The short story: fio and etcd
The performance of your etcd cluster depends strongly on the performance of the storage backing it. To help you understand the relevant storage performance,
etcd exports some Prometheus metrics. One of them is wal_fsync_duration_seconds. etcd docs suggest that the 99th percentile of this metric should be less than 10ms for storage to be considered fast enough. If you’re thinking about running an
etcd cluster on Linux machines and need to assess whether your storage (e.g., SSDs) is fast enough, one option is using fio, a popular I/O tester. To do that, you can run the following command where test-data is a directory under the mount point of the storage device you’re testing:
All you have to do then is look at the output and check if the 99th percentile of fdatasync durations is less than 10ms. If that is the case, then your storage is fast enough. Here is an example output:
A few notes:
We tuned the values for the
--bsparameters in the above example for our specific scenario. To get meaningful insights from
fio, you should use the values that best apply to your case. To learn how to derive them, read about how we found out how to configure fio.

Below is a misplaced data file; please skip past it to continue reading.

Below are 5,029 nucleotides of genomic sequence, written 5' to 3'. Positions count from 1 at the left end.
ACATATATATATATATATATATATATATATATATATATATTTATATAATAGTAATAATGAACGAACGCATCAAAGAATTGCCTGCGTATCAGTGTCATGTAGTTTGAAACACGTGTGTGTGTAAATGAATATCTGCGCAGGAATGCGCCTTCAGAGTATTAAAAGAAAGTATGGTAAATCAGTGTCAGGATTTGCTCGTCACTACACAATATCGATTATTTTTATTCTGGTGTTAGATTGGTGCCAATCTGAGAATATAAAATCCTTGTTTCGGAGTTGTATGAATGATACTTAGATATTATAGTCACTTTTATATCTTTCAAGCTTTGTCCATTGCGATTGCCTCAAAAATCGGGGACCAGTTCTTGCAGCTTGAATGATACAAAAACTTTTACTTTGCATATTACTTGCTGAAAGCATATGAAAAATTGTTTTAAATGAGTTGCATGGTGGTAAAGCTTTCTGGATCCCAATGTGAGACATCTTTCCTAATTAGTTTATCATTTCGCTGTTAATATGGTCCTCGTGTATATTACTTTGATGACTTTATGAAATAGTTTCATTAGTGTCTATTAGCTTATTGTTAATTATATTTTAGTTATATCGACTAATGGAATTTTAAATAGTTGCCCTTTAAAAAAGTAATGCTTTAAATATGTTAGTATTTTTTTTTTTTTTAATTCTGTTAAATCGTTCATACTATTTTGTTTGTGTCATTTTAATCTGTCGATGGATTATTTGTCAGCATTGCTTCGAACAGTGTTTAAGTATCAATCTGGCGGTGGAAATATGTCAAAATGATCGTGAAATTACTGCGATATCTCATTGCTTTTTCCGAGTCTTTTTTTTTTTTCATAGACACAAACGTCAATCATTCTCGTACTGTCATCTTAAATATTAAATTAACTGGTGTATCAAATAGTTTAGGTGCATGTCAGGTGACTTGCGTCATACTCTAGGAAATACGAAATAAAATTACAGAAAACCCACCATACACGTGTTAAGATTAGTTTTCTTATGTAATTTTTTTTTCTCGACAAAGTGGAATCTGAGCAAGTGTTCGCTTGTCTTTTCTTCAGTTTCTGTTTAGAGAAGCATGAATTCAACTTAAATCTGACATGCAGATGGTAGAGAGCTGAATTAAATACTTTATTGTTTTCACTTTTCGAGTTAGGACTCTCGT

During the test, the I/O load that
fiogenerates is the only I/O activity. In a realistic scenario, it is likely that there would be other writes to storage besides those associated with wal_fsync_duration_seconds. Such additional load can make wal_fsync_duration_seconds bigger. So, if the 99th percentile you observe with
fiois only slightly below 10ms, it’s likely that your storage is not fast enough.
You need a fio version at least as new as 3.5 because older versions don’t report
The output above is only a small excerpt from the whole output from
The long story: fio and etcd
A bit of background on etcd WALs
Databases commonly use write-ahead logging;
etcd uses it too. Details about write-ahead logging are beyond the scope of this post, but what we need to know for our purpose is this—each
etcd cluster member keeps a write-ahead log (WAL) on persistent storage.
etcd writes certain operations on the key-value store (e.g., updates) to the WAL before applying them. If a member crashes and restarts between snapshots, it can locally recover transactions done since the last snapshot by looking at the content of the WAL.
So, any time a client adds a key to the key-value store or updates the value of an existing key,
etcd appends an entry recording the operation to the WAL—which is a normal file on persistent storage. Before it can proceed further,
etcd MUST be 100% confident that the WAL entry has been actually persisted. To achieve this on Linux, it is not enough to use the write system call because the actual writing to physical storage might be delayed. For example, Linux might keep the written WAL entry for some time in a kernel in-memory cache (e.g., page cache). To ensure that the data has been written to persistent storage, you have to invoke the